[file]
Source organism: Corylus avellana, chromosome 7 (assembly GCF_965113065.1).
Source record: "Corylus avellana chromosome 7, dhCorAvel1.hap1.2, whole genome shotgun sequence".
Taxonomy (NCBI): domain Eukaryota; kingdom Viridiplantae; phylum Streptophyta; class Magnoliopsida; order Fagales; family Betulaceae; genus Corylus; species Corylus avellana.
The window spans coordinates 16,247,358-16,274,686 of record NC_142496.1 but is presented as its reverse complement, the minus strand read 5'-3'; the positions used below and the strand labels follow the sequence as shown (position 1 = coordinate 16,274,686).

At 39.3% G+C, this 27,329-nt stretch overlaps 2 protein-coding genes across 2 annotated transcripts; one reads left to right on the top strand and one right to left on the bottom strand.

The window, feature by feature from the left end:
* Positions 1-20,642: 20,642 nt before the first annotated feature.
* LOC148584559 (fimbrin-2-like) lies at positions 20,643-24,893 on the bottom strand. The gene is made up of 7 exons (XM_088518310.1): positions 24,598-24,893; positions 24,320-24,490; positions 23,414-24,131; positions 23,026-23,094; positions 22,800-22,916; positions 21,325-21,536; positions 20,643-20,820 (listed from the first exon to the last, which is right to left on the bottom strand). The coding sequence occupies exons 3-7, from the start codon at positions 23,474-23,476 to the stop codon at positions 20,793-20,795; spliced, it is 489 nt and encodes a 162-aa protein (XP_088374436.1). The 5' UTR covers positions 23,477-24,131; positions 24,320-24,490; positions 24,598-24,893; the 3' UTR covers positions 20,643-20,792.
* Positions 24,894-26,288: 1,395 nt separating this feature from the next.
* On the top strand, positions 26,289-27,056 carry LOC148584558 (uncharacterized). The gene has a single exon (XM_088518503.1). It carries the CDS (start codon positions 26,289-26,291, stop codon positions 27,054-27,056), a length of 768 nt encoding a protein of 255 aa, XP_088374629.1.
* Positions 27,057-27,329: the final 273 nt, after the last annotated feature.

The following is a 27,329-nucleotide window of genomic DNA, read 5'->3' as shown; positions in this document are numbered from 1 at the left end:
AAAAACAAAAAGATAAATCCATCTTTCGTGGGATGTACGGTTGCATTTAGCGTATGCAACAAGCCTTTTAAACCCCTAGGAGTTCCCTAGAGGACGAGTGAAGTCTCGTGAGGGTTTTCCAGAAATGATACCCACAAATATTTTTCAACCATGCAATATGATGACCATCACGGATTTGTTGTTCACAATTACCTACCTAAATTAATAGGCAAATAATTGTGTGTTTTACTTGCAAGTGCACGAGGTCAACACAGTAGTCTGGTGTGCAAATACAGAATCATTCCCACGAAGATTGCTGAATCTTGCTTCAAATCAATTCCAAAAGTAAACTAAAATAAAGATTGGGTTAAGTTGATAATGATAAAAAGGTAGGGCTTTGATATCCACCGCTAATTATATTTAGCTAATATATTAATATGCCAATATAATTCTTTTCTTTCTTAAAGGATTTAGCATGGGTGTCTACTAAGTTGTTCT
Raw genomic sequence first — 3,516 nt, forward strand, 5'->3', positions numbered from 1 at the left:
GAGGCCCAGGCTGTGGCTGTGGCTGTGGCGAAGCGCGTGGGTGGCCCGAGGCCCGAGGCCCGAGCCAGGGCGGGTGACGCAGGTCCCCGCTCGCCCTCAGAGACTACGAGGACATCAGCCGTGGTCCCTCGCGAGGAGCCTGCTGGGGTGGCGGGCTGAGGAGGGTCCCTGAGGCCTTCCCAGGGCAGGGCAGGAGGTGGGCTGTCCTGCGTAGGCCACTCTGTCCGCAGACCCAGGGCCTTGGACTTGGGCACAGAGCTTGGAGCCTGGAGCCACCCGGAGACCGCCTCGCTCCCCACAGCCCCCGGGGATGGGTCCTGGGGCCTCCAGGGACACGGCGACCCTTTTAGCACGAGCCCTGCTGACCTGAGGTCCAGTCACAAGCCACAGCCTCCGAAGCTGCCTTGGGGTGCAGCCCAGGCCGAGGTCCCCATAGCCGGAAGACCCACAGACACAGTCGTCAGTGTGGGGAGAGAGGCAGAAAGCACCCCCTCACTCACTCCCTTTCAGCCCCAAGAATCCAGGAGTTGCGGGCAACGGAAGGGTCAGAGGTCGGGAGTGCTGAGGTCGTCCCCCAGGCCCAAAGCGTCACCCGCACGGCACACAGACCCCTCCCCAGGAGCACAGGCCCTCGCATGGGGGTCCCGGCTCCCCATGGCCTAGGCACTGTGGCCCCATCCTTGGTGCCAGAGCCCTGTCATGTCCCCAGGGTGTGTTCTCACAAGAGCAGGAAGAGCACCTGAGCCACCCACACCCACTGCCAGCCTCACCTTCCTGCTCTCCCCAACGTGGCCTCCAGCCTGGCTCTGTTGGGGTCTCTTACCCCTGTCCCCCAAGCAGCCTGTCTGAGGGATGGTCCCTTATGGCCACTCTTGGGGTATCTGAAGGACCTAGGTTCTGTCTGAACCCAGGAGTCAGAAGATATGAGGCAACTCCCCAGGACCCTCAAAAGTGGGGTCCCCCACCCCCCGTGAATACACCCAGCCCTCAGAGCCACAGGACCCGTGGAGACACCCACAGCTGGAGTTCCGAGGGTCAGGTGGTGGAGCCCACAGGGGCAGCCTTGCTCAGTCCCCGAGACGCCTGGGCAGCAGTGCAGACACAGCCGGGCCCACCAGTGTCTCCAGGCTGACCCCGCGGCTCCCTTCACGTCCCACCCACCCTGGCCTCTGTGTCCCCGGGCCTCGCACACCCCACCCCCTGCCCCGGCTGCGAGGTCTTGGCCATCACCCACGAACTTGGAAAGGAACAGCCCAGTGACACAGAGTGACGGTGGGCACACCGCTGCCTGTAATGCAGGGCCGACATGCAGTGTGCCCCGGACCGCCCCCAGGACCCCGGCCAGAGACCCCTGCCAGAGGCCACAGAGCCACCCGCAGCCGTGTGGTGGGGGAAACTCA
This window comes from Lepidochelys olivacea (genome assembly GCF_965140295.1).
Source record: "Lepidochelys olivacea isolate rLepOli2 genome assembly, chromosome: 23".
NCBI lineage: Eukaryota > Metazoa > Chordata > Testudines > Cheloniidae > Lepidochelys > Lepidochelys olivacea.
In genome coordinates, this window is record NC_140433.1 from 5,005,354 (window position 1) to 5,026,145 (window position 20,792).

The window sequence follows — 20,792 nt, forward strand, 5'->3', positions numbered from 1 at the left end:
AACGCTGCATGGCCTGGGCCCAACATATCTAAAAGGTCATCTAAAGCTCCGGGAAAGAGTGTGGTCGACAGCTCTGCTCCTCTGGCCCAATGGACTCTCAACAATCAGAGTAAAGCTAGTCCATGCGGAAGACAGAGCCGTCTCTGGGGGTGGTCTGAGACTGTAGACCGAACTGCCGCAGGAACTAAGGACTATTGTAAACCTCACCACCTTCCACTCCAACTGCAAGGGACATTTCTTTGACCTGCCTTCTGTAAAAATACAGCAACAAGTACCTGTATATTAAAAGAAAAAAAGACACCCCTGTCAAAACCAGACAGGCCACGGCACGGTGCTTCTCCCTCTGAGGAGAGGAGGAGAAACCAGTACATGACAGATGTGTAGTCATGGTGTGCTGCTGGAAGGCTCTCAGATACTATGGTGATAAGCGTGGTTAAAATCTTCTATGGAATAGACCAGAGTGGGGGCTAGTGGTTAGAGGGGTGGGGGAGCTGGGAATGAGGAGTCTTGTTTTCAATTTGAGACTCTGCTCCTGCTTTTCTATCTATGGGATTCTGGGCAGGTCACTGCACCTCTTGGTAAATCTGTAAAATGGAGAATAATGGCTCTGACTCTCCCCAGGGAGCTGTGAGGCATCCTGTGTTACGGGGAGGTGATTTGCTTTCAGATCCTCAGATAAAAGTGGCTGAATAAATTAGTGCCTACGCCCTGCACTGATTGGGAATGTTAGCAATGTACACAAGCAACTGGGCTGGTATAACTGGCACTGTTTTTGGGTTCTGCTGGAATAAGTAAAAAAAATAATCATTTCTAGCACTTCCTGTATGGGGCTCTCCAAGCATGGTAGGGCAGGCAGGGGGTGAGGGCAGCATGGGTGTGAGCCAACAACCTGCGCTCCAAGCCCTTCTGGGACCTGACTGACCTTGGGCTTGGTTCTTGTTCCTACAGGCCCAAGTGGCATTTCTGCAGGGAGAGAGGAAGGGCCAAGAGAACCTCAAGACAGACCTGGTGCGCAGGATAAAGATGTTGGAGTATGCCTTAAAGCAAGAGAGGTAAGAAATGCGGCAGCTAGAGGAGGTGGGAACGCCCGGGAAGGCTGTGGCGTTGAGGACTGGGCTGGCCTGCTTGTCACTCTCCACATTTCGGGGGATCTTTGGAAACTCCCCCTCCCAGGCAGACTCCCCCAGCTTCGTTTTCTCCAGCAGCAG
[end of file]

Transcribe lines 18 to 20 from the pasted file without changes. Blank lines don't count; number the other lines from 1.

NCBI lineage: Eukaryota > Metazoa > Chordata > Testudines > Cheloniidae > Lepidochelys > Lepidochelys olivacea.
In genome coordinates, this window is record NC_140433.1 from 5,005,354 (window position 1) to 5,026,145 (window position 20,792).

The window sequence follows — 20,792 nt, forward strand, 5'->3', positions numbered from 1 at the left end: